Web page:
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Tuesday, May 24, 2011

1921-05-23 Tommy Gibbons W-KO1 Jack Heinen [Canton Auditorium, Canton, OH, USA]

1921-05-24 The Evening Repository (Canton, OH) (page 15)
Let's Go, Says Tommy; And He Slams Heenan In Slats For Kayo In First Round

Just a few minutes before he stepped out of his civies and into the Auditorium ring last night Tommy Gibbons informed us that he would flatten Jack Heenan, Chicago heavy, just as soon as possible. He proceeded to do so but required two minutes and five seconds to turn the trick, which was exceedingly slow time for Tommy, considering the fact that he was in a hurry to hit the hay and rest up for his fights at Youngstown on Friday and Brooklyn on Monday.

Yes, slow for Gibbons but not slow for the fans, who voiced their desire to see a bit more of the St. Paul wonder. They implored Gibbons to box with Heenan and leave him stick for a round or two, but Tommy is out gunning for Jack Dempsey and is piling up an impressive record against all comers. He stops them all just as soon as possible so that when the time comes Dempsey will have no weak spots at which to point as an alibi. Tommy can't be blamed for slaughtering Heenan. He's out for the big stuff.

Gibbons took just enough time to display his power as a puncher. He stepped out of his corner with the bell, squared off with the Chicago boy and shot a wicked right under the heart. The punch travelled no more than a foot but it carried an awful jolt, and Heenan went down--not immediately but as soon as the blow took effect on his heart. He just sank and the fight was over right there, so far as Mr. Heenan was concerned, even though he gamely crawled to his feet at the count of nine to absorb a one-two combination on the jaw and another jolt in the body. Being a merciful chap, Tommy rammed this one into the right side of Jack's torso with his right fist. It was the fourth knock-down and the final, as Eddie Davis motioned Gibbons to his corner and helped to carry Heenan to his chair.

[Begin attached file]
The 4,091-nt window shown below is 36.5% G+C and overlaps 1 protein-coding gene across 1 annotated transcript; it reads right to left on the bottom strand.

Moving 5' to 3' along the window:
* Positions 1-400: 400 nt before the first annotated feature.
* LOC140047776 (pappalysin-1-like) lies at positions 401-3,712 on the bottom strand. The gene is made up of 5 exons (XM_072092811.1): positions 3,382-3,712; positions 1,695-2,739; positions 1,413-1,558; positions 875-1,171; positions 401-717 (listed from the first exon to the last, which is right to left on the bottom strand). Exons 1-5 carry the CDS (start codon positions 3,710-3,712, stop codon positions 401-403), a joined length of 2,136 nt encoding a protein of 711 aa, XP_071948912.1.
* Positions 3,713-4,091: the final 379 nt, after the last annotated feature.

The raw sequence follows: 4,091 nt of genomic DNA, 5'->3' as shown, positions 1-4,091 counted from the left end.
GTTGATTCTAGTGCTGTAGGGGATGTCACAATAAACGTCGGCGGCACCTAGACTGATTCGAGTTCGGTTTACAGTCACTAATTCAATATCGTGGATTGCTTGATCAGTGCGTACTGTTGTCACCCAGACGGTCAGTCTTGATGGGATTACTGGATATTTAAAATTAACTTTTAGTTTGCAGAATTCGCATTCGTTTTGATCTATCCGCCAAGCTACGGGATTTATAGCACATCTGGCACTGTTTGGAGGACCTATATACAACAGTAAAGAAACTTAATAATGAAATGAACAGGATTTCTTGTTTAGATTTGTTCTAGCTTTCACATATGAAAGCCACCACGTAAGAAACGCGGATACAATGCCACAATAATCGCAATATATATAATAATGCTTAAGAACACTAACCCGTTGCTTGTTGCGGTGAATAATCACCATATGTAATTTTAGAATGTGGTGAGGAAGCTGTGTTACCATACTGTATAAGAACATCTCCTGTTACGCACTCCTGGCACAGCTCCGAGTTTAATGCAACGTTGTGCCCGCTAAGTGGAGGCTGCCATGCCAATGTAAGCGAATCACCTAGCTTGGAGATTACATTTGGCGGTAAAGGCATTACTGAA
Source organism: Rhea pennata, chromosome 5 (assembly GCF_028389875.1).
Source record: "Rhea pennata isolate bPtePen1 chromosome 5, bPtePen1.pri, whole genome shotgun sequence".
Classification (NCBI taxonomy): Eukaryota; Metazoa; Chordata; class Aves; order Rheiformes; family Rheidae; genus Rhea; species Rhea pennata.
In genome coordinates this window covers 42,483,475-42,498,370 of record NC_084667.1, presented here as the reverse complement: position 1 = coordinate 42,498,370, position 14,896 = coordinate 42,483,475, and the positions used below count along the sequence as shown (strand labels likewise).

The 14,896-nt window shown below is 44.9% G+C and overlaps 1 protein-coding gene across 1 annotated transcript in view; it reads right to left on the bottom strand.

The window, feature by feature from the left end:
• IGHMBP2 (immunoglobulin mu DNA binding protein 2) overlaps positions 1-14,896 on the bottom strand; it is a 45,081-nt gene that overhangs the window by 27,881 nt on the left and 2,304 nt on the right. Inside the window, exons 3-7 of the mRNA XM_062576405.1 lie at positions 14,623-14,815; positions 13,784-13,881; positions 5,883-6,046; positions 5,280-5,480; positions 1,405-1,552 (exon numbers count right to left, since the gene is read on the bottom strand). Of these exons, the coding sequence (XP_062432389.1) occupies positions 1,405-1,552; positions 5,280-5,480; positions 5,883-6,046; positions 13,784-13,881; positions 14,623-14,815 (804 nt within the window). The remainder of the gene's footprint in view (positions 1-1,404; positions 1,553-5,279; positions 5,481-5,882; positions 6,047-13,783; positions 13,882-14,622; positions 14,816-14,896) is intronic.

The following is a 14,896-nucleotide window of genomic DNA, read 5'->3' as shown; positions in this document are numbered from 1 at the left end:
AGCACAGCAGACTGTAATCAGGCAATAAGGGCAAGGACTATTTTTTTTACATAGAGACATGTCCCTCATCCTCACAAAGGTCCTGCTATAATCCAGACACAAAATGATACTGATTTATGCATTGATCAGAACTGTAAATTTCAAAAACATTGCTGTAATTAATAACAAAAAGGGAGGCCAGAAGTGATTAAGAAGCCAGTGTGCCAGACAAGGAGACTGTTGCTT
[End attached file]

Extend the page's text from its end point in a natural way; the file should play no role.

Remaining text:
Many of the bugs seemed to think that Heenan quit, but he didn't. He took two deadly jolts to the body and two on the jaw, just short ones but with all of the Gibbons snap and rip in them. He lasted about as long as most of Tommy's opponents have been lasting, ever since the St. Paul chap has been trying to force a fight out of Dempsey.

The so-called crowd, which did not pay off the furniture debt for the American Legion as expected, was disappointed only in the fact that it did not get a chance to really see Gibbons work. He put on the big stuff so gosh-darned quickly that it was all over before the fans had restored their sweat-soaked kerchiefs to the natural reposing place of a half-pint flask.

The card opened up well, with two good scraps of six rounds in front of a semi that smelled badly. The less said about this semi-final, the better for the game, as a bird labelled Leo Williams toted about 20 pounds of surplus fat into the ring and then got a near-draw with Johnny Thiel. Both are from Akron, and probably working in the same gym. Williams looked as if he had just hopped over the counter into his trunks, which were about two sized too small.

George Parr, Canton 125-pounder, put up one of the best battles of his career but ran second to Dick Mette in the best mill of the evening. He took two of the six rounds by slamming his right to the jaw with staggering effect, but Mette kept piling up points continually and was well in the lead when they quit. Parr was short on too many of his leads, while Mette's judgment of distance and his timing were good, especially with his left.

Happy Hartman took a lacing, and a bloody one, from Muggy Mullane in the opener but he stuck the limit of six and was fighting when they quit. Muggsy had him in deep troubles on several occasions but Hap kept fighting back even when his legs were white and shagy. A gory mouth and a badly cut eye were Happy's portion.

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